But if you don’t have that choice, you still have a choice of how to operate at work. Depending on your level now or in the future, that could look like advocating for more diversity in hiring and an actual focus on inclusion and retention for those employees, organizing your coworkers to fight for better pay, or organizing a walkout to protest policies. Like Netflix employees walking out over that Dave Chappelle garbage against trans people. Sometimes change can only come from within, and if you’re inside a company that needs to change, you have a massive opportunity to push for what needs to happen.
Piggy: Last time we interviewed you for the blog, you had just published Work Optional, your book on early retirement. Wallet Activism is HELLA different from your first book. Why the shift in focus?
Tanja: This has a lot to do with how publishing works. I would never have thought that I’d write a book about how to accumulate money, but Work Optional was the book I had the opportunity to write because FIRE [financial independence, retire early] is a trendy topic and business books are an easy sell. I did my best with Work Optional to make it super different from other books out there, making it inclusive to those with disabilities (like me), putting an emphasis on using the free time you gain in ways that push against the status quo, and encouraging folks to stop accumulating when they have enough (if everyone did that, there’d be plenty to go around).
But Wallet Activism is the book I truly wanted to write, and no one would have published it if I hadn’t first established myself as an author. My whole life has been about pushing for positive change, through direct activism and through the work I did, and this book is really going back to my roots. Never mind that no one will be able to reduce how much work they have to do if we don’t solve the climate crisis and get more equality for folks. We have to be in this together even if we’re all in vastly different circumstances.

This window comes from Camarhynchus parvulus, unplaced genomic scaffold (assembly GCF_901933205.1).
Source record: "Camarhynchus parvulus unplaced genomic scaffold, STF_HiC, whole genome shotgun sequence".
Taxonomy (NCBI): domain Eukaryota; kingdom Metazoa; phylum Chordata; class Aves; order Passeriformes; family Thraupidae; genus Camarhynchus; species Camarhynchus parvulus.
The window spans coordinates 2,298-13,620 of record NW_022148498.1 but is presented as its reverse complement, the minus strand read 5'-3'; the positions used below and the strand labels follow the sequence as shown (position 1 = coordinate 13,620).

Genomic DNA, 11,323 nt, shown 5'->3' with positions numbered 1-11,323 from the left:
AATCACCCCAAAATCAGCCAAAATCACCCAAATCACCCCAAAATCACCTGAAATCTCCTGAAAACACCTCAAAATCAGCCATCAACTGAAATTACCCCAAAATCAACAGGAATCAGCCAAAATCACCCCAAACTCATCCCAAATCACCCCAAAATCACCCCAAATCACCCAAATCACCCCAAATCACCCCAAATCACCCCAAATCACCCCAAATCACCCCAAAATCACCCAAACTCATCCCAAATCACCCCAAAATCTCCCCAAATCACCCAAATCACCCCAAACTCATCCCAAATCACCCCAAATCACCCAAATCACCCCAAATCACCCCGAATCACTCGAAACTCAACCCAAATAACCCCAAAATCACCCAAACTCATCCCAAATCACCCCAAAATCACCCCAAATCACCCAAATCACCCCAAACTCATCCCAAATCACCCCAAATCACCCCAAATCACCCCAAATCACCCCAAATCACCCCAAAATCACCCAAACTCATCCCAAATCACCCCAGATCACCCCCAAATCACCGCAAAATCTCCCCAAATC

Piggy: Damn, you’re inspiring.
Tanja: Aux armes, nous citoyens!
Piggy: Liberté, égalité, fraternité!
Get your copy of Wallet Activism
Wallet Activism by Tanja Hester comes out on November 16th. You can get it in all the book places and all the book formats (paperback, ebook, audiobook). But personally, I hope you get yours from an independent bookstore of the library. Because frankly, that’s my #1 method of wallet activism.
If you don’t have an indie bookstore near you, you can get it from Bookshop.org or from Green Apple Books in San Francisco, which is offering signed copies and is donating 10% of proceeds to a local nonprofit focused on housing equity.
Tanja is practicing a little wallet activism of her own with the book: printing the book in the United States. And she encourages everyone to avoid shopping on Black Friday and Cyber Monday if possible. Those days have tons more worker injuries.
BUT WAIT THERE’S MORE! Tanja is also launching a new podcast, also called Wallet Activism! It’ll go in debt on the topics covered in the book,with longer conversations with people practicing wallet activism in some particular way. I for one can’t heckin’ wait.
Where to pre-order Wallet Activism
- Indiebound (or through your local indie bookseller)
- Amazon Smile (be sure to use smile.amazon.com so a portion goes to the nonprofit of your choice)
- Barnes & Noble
- BenBella Books
- Booktopia (Australia)
More of our Bitchtastic book reviews and author interviews:
- Work Optional by Tanja Hester (woo-hoo, more Tanja!)
- The Feminist Financial Handbook by Brynne Conroy
- Hand to Mouth by Linda Tirado
- Galapagos by Kurt Vonnegut
- The Financial Diet by Chelsea Fagan
- The New Jim Crow by Michelle Alexander
- The Snowball by Alice Schroeder
How to read books, right now, for free (TOP SECRET, DO NOT FORWARD)
- Your Library Lets You Stream Audiobooks and eBooks FOR FREEEEEEE!
- The Library Is a Magical Place and You Should Fucking Go There
One thought to “Wallet Activism: Using Your Money for Good with Author Tanja Hester”
I believe this is a typo, but I also kinda love it:
“It’ll go in debt on the topics covered”